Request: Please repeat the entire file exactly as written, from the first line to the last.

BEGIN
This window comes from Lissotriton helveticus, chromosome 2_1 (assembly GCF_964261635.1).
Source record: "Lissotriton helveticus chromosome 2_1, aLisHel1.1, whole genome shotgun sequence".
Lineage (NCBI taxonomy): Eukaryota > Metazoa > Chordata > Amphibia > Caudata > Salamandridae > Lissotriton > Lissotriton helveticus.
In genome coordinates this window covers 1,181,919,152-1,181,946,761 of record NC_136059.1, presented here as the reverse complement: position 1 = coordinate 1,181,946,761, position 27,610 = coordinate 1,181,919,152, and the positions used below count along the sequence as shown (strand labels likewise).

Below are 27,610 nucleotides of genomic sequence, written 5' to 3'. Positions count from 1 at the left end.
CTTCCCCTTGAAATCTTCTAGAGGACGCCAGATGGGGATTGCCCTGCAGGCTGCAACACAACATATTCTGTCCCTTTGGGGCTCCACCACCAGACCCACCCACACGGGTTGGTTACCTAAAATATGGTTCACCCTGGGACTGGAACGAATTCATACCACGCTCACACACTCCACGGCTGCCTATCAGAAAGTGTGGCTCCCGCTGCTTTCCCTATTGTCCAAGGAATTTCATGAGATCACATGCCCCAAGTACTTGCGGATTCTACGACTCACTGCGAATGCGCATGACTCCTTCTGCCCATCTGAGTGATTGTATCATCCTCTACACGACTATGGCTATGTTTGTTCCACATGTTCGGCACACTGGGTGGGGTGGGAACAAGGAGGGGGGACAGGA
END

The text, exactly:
This window comes from Lissotriton helveticus, chromosome 2_1 (assembly GCF_964261635.1).
Source record: "Lissotriton helveticus chromosome 2_1, aLisHel1.1, whole genome shotgun sequence".
Lineage (NCBI taxonomy): Eukaryota > Metazoa > Chordata > Amphibia > Caudata > Salamandridae > Lissotriton > Lissotriton helveticus.
In genome coordinates this window covers 1,181,919,152-1,181,946,761 of record NC_136059.1, presented here as the reverse complement: position 1 = coordinate 1,181,946,761, position 27,610 = coordinate 1,181,919,152, and the positions used below count along the sequence as shown (strand labels likewise).

Below are 27,610 nucleotides of genomic sequence, written 5' to 3'. Positions count from 1 at the left end.
CTTCCCCTTGAAATCTTCTAGAGGACGCCAGATGGGGATTGCCCTGCAGGCTGCAACACAACATATTCTGTCCCTTTGGGGCTCCACCACCAGACCCACCCACACGGGTTGGTTACCTAAAATATGGTTCACCCTGGGACTGGAACGAATTCATACCACGCTCACACACTCCACGGCTGCCTATCAGAAAGTGTGGCTCCCGCTGCTTTCCCTATTGTCCAAGGAATTTCATGAGATCACATGCCCCAAGTACTTGCGGATTCTACGACTCACTGCGAATGCGCATGACTCCTTCTGCCCATCTGAGTGATTGTATCATCCTCTACACGACTATGGCTATGTTTGTTCCACATGTTCGGCACACTGGGTGGGGTGGGAACAAGGAGGGGGGACAGGA